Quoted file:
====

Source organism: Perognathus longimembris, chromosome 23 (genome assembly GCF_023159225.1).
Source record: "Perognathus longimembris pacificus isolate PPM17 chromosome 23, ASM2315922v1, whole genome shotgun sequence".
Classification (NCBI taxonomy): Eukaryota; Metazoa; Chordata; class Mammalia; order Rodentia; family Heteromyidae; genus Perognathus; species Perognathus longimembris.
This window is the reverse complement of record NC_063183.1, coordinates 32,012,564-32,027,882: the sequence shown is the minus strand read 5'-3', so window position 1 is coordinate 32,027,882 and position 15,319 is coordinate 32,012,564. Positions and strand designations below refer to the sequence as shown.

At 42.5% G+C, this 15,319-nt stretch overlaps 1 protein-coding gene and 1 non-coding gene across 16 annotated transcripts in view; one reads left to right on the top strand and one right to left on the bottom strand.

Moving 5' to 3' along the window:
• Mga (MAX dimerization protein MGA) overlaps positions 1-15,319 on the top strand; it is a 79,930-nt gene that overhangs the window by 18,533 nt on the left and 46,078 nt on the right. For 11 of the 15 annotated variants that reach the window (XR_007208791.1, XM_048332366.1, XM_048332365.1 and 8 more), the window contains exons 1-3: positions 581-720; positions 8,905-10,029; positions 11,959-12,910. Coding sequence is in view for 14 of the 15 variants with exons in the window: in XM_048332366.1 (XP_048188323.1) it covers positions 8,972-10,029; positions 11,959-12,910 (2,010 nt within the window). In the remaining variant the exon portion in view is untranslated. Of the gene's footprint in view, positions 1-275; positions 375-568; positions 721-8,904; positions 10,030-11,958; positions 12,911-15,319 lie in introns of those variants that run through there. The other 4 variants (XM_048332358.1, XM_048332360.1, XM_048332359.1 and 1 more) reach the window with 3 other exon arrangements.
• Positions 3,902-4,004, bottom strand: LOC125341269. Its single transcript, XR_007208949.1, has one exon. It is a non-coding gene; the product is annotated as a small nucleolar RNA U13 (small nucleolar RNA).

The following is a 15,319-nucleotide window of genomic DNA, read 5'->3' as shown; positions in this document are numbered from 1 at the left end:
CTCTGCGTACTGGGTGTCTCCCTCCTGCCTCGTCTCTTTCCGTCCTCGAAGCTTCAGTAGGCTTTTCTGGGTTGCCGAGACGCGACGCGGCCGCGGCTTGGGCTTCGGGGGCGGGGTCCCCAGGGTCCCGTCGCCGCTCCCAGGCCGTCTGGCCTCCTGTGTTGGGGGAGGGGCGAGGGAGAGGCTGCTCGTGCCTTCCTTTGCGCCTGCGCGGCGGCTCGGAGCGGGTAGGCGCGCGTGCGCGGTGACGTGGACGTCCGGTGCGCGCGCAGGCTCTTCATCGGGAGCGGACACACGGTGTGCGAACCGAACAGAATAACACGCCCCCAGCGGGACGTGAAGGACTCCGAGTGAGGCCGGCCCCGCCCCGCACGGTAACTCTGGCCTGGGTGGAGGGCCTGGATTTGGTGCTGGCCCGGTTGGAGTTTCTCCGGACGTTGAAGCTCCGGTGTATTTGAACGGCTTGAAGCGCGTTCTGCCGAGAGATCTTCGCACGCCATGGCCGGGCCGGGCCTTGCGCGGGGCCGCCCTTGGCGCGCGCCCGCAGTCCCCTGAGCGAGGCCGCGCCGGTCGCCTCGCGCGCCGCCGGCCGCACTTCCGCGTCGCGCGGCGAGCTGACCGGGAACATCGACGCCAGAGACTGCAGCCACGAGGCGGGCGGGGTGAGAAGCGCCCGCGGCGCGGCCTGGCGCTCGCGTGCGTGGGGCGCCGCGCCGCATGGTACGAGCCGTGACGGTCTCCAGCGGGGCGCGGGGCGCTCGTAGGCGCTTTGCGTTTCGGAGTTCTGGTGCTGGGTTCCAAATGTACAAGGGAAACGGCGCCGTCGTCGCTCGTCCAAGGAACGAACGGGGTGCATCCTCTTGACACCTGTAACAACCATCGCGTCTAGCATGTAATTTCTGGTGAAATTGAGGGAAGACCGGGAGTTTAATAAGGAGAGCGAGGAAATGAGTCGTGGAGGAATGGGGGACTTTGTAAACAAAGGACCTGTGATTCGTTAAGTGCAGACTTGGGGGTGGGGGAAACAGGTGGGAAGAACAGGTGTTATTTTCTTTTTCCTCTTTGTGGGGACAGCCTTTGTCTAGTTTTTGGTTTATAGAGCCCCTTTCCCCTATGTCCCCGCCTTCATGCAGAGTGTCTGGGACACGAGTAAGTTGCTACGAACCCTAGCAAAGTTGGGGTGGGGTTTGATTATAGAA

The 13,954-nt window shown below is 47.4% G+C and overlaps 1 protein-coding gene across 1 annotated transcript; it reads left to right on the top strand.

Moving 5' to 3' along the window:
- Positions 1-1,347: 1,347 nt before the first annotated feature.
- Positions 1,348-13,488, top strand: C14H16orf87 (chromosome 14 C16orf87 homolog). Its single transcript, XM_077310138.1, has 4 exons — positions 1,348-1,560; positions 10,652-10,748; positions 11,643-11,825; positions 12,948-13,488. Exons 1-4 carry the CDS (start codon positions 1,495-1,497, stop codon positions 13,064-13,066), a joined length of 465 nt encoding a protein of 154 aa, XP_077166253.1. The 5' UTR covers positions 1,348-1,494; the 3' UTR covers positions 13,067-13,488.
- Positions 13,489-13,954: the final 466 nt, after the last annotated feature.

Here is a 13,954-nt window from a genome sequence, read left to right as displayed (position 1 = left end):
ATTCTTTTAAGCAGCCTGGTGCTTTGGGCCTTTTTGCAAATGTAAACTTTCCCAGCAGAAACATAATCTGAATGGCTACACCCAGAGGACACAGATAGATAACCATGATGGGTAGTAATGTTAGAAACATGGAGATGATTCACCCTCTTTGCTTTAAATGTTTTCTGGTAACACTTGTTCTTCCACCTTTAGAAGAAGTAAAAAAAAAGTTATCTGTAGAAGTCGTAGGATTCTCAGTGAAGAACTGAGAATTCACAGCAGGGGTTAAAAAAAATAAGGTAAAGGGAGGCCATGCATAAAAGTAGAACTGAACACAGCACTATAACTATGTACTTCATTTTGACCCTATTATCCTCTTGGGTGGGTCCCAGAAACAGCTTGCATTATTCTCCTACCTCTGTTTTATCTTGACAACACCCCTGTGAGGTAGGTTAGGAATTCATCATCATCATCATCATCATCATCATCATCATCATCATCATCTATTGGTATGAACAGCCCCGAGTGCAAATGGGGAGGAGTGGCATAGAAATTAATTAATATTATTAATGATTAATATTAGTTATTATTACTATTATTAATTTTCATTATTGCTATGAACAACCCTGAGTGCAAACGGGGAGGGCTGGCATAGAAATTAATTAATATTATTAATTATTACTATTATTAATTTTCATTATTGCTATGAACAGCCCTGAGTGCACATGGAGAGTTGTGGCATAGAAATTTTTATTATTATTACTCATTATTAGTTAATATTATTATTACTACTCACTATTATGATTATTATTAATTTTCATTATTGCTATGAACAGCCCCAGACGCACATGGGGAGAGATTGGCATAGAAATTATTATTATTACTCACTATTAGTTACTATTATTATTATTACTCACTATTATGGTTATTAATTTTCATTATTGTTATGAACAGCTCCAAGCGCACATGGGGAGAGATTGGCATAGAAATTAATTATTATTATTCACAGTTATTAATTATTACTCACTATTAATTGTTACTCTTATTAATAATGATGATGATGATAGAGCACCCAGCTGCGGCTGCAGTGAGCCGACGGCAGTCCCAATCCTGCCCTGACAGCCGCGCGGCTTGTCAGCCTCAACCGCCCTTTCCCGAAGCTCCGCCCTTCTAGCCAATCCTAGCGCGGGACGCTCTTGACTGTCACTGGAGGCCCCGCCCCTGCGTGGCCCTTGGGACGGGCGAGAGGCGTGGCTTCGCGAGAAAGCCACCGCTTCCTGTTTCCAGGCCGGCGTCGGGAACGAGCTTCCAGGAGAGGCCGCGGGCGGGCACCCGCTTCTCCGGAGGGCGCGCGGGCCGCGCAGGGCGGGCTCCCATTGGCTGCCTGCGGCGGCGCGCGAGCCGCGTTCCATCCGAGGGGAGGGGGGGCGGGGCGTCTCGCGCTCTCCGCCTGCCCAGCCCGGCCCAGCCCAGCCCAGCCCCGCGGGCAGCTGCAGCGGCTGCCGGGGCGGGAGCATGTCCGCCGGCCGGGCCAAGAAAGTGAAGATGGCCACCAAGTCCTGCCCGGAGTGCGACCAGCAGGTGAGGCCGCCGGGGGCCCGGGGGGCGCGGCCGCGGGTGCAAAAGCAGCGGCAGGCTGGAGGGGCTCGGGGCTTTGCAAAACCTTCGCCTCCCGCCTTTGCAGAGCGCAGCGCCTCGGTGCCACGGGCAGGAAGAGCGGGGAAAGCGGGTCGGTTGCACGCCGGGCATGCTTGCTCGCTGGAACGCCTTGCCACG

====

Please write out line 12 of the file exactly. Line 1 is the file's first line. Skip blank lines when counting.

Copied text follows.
Moving 5' to 3' along the window: